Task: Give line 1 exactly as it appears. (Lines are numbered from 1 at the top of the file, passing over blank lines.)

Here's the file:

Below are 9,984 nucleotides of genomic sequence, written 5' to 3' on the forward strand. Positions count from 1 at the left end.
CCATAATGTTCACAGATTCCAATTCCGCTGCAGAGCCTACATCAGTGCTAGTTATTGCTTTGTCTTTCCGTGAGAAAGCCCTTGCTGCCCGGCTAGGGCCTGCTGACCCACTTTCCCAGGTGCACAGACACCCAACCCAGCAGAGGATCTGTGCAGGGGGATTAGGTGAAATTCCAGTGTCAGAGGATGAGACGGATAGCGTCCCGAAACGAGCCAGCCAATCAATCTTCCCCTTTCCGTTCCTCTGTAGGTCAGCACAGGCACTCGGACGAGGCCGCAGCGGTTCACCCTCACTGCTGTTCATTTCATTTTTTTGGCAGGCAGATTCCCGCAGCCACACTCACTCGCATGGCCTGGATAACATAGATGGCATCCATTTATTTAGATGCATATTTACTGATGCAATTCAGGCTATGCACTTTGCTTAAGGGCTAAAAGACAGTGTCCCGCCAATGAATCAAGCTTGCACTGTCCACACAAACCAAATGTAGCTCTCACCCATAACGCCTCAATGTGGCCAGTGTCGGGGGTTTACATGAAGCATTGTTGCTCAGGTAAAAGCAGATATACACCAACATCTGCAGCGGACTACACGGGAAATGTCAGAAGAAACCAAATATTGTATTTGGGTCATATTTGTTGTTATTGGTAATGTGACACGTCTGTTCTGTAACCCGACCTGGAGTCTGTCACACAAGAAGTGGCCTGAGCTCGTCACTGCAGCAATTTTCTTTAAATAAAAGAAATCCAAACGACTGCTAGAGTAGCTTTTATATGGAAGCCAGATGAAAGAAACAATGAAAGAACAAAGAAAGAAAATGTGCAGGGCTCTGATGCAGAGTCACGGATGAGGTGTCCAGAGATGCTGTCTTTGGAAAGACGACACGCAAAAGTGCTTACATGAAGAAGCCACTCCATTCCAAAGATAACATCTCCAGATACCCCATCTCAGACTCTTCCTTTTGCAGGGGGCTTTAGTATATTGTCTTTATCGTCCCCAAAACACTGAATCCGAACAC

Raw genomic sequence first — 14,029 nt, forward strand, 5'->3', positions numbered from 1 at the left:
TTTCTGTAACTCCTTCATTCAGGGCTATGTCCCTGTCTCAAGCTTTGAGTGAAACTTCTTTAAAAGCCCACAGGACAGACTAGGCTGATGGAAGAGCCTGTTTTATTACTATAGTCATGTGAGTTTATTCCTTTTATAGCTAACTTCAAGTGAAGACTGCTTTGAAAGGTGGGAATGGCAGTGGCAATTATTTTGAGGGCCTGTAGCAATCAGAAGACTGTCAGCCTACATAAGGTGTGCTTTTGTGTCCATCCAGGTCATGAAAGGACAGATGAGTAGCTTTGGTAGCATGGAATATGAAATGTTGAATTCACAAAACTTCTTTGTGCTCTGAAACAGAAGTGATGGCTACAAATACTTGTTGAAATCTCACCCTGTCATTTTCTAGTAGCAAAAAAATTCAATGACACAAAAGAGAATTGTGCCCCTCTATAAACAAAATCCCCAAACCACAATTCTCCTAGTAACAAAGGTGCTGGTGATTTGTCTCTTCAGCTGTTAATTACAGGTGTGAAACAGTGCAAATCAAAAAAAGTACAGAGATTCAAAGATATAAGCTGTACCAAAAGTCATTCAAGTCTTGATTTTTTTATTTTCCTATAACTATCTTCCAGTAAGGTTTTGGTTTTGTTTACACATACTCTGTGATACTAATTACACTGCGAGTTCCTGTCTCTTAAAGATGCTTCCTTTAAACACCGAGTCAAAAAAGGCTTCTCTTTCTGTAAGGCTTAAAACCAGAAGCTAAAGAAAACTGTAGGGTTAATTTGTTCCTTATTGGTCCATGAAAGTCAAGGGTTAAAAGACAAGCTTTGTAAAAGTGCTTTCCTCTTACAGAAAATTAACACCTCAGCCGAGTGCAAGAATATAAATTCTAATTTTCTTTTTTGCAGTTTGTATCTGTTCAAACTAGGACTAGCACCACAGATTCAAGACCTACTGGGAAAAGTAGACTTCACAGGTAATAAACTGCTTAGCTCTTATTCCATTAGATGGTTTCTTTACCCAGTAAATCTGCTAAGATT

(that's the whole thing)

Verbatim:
Below are 9,984 nucleotides of genomic sequence, written 5' to 3' on the forward strand. Positions count from 1 at the left end.